Today we conclude our series on the topic of Industry 4.0. If you haven’t read the previous posts in the series, you can first catch up on the general introduction of Industry 4.0, the factors influencing the emergence of Industry 4.0, what customers will expect from Industry 4.0 solutions, how 3D-printing is changing manufacturing, and the first and second post regarding challenges facing Industry 4.0, and learn about algorithmica technologies' Industry 4.0 solutions.
In the near future all business will not only be able, but have to, to utilize the Internet of Things to improve productivity, exploit new business models, find options for innovation, and many more. And it is paramount to the survival in this new climate that managers and businesses, both industrial and solution providers, adapt to the changing landscape. In a recent report on dealing with the digitization of manufacturing, McKinsey Digital wrote that they expect the change will be gradual. The report stated that industrial manufacturers have a conservative approach to risky new technologies, and approach them with caution. Additionally, providers of process automation hardware and software typically offer terms of support of about 10 years, in order to reflect the longer life-cycle of manufacturing equipment. Such factors make industrial manufacturers likely to carefully weigh the risks versus benefits of introducing the new technologies required, and to do so in slow, incremental steps.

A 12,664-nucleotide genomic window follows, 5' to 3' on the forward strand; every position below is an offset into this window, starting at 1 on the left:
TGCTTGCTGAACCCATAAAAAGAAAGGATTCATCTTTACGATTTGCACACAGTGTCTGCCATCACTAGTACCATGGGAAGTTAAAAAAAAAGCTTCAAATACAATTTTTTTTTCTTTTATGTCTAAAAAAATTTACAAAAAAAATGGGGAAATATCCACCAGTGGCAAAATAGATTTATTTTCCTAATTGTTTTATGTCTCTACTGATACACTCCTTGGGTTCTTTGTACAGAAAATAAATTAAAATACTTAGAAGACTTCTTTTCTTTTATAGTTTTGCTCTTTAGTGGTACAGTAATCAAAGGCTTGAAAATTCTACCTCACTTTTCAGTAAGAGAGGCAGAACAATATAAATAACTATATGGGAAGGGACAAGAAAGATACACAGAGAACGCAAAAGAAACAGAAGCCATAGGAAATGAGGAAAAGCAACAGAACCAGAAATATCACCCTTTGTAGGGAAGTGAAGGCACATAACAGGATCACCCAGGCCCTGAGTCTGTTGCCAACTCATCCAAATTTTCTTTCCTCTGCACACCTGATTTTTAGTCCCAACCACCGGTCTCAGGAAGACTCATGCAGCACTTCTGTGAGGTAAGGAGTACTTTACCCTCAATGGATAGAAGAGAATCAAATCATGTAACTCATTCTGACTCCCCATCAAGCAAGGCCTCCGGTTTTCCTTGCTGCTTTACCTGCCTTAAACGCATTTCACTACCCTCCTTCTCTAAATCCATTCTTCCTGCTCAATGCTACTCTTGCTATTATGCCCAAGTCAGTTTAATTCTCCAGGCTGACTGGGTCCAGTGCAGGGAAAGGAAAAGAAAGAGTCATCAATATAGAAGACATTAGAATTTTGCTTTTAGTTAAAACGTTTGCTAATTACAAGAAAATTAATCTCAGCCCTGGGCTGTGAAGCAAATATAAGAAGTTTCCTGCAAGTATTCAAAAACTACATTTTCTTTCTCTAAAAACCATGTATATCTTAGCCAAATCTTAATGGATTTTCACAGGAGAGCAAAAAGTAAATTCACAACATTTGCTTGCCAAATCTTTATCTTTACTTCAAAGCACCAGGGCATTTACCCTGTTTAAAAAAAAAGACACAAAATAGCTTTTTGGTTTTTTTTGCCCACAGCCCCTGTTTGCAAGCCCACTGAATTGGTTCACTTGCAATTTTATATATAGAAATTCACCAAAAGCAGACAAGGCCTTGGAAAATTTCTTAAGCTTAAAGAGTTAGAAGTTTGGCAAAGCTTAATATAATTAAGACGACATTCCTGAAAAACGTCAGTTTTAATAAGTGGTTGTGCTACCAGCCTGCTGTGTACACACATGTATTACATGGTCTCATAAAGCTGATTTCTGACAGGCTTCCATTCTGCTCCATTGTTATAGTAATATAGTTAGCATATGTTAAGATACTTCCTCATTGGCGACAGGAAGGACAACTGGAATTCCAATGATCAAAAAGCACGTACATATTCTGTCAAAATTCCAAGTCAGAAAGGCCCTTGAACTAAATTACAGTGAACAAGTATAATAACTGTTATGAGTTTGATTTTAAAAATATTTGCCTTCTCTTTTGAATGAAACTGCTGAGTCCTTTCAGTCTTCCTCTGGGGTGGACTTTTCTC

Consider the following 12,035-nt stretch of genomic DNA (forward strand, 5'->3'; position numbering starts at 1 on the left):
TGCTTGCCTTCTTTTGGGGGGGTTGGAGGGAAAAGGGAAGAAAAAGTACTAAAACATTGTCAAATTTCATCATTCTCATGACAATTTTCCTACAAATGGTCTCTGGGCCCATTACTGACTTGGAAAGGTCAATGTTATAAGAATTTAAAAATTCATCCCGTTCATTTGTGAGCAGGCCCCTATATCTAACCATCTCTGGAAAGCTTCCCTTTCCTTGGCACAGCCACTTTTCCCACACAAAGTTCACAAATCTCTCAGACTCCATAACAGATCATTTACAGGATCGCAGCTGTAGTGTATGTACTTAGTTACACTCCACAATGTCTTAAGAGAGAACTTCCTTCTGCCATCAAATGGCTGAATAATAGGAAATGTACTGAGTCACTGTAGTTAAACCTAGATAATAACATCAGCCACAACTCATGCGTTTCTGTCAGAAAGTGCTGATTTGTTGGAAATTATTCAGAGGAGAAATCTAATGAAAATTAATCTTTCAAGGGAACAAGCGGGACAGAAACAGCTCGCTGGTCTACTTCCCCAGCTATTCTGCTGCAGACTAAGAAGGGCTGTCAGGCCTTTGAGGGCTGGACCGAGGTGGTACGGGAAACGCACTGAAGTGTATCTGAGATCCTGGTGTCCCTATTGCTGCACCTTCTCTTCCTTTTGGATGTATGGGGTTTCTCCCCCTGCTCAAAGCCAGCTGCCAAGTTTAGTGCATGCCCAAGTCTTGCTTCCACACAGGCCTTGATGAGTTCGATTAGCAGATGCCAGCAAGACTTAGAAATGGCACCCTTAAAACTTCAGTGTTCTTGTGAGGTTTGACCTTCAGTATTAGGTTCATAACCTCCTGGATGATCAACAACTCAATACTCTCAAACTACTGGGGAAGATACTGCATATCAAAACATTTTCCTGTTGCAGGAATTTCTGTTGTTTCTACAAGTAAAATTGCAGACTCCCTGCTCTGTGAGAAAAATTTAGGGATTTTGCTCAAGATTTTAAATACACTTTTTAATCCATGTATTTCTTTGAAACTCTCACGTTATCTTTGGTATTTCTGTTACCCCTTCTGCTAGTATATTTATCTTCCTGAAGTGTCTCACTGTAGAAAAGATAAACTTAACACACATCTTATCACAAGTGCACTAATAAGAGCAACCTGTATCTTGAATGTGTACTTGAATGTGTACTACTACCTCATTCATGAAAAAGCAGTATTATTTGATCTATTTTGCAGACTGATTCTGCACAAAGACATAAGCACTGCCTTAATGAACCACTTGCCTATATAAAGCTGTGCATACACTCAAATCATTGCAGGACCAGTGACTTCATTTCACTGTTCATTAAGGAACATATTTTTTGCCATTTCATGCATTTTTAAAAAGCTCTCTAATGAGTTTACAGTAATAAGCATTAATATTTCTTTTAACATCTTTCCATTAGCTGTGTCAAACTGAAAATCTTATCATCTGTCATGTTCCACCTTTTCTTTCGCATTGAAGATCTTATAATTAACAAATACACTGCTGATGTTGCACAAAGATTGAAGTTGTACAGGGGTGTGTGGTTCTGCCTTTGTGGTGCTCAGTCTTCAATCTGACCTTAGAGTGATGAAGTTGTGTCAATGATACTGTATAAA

In examining Industry 4.0 in this series, we certainly agree that the industry can be plodding and slow to adapt, lagging much behind the consumer market in adoption of new technologies. And it is our experience that indeed many industrial manufacturers are wary in the face of new, untried approaches, and suspicious of their ability to deliver. But the Fourth Industrial Revolution is here. It is redefining what is possible to achieve, and reshaping industrial consumers' expectations from the products they use. It is opening the door to a more optimized, more connected production, and a stronger integration between different actors in the value chain. It is bringing manufacturing closer to the end consumer, and turning it away from its traditional focus on production, and towards a new service-oriented model. Everywhere along the value chain, Industry 4.0 is threatening to destroy old business models, and promising the creation of new ones.
In short, manufacturing is changing. That is a foregone conclusion. It is such moments of clear, imminent upheaval that offer businesses the ability to move ahead of its competitors – or to fall behind. There is really no staying with the old model of manufacturing. The only choice is whether to be one of the leaders, defining and benefitting from the new abilities of networked manufacturing, and leading the Industry 4.0 revolution; or whether to be one of the laggards, and risk losing out to those more willing to adapt.